Those stones have long provided a major source of revenue to the CAR, one of the world’s poorest countries. In 2010 roughly 80,000 to 100,000 workers relied on artisanal diamond mining for their employment. Rough exports under the KP brought in US$60.8 million in 2011 and $62.1 million the following year, producing about half the country’s exports. Global rankings placed the CAR 12th by value and 14th by volume up to 2013.

But in March of that year, Muslim rebels known as Selekas overthrew the government. Reprisals by Christian and animist Anti-Balaka militias followed, along with atrocities on both sides. Over 5,000 people died. Diamonds, mined by artisanal workers in small operations, helped fund both groups. In May 2013 the KP banned its members from importing CAR diamonds.

The multi-million-dollar production and trade of CAR conflict stones persisted, however. Already rife, smuggling increased. Export companies located in the CAR continued buying the gems, which they stockpiled while waiting for the KP to end the ban.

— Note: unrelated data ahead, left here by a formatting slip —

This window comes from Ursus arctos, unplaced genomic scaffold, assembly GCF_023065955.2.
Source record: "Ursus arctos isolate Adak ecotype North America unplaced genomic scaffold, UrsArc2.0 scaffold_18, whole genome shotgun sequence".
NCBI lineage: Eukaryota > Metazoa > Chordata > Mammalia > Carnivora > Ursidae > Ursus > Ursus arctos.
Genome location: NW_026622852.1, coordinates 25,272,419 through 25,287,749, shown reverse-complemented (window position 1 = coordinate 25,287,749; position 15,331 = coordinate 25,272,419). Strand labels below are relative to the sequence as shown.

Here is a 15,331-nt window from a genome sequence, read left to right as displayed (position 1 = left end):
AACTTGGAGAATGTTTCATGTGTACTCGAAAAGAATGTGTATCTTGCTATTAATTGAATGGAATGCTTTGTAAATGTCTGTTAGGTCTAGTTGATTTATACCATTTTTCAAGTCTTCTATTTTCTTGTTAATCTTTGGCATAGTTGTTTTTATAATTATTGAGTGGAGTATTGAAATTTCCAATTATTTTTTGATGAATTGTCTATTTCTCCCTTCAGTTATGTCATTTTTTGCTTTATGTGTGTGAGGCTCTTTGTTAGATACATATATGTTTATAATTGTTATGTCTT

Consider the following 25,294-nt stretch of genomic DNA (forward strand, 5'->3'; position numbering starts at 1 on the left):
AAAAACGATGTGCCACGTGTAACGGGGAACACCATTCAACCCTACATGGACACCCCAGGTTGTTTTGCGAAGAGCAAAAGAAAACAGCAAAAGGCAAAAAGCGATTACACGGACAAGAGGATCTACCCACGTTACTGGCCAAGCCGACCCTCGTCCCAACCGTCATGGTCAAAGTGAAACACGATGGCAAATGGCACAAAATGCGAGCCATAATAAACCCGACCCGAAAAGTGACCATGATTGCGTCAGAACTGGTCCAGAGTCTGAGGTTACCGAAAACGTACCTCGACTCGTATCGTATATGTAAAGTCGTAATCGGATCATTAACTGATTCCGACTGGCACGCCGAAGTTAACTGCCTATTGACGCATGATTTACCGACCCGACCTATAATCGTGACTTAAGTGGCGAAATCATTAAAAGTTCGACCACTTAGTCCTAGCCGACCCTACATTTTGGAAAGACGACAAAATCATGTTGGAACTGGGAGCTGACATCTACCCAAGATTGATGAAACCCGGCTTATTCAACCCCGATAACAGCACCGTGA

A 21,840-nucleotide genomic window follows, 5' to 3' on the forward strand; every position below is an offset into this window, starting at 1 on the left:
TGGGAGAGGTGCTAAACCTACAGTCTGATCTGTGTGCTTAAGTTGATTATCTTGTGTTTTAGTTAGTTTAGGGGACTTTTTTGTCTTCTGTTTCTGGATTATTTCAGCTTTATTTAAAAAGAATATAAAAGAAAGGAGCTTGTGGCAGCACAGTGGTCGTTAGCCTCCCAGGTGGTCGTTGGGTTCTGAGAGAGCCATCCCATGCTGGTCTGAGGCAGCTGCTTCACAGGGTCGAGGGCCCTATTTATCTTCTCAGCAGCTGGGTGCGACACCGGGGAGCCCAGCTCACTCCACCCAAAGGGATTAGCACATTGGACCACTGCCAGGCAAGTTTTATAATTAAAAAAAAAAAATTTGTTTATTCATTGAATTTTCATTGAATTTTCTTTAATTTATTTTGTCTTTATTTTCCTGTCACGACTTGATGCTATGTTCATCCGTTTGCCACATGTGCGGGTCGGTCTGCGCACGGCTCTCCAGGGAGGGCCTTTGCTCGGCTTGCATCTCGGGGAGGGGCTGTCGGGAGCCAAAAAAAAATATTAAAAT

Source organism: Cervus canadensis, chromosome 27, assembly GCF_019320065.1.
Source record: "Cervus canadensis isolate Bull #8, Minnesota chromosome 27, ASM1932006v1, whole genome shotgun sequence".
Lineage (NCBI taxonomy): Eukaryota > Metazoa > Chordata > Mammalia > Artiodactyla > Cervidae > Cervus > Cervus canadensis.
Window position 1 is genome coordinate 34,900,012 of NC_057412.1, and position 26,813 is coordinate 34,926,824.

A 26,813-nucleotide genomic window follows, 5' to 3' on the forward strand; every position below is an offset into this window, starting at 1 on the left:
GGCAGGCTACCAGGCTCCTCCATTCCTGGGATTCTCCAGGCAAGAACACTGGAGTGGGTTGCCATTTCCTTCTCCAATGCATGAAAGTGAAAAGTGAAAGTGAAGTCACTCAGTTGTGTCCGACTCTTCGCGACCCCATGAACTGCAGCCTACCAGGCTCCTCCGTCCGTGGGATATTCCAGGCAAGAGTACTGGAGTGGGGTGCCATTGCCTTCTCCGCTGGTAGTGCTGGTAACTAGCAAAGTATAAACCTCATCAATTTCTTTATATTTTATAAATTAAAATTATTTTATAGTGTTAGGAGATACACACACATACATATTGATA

Thanks to foreign peacekeepers, a transitional government took office in January 2014 and now holds a degree of control over parts of the country. A presidential election is scheduled for October 18. Not surprisingly, the country wants to regain revenue from its largest export.

In July of this year, the KP said it would allow exports provided certain circumstances were met. Seeing no indication they can be met, Amnesty fears the KP will lift the ban nevertheless.

The KP would require that diamonds come from “compliant zones” free of effective rebel activity. The organization would also allow stockpiles to be exported, provided they stand up to a forensic audit. Amnesty maintains neither condition’s plausible.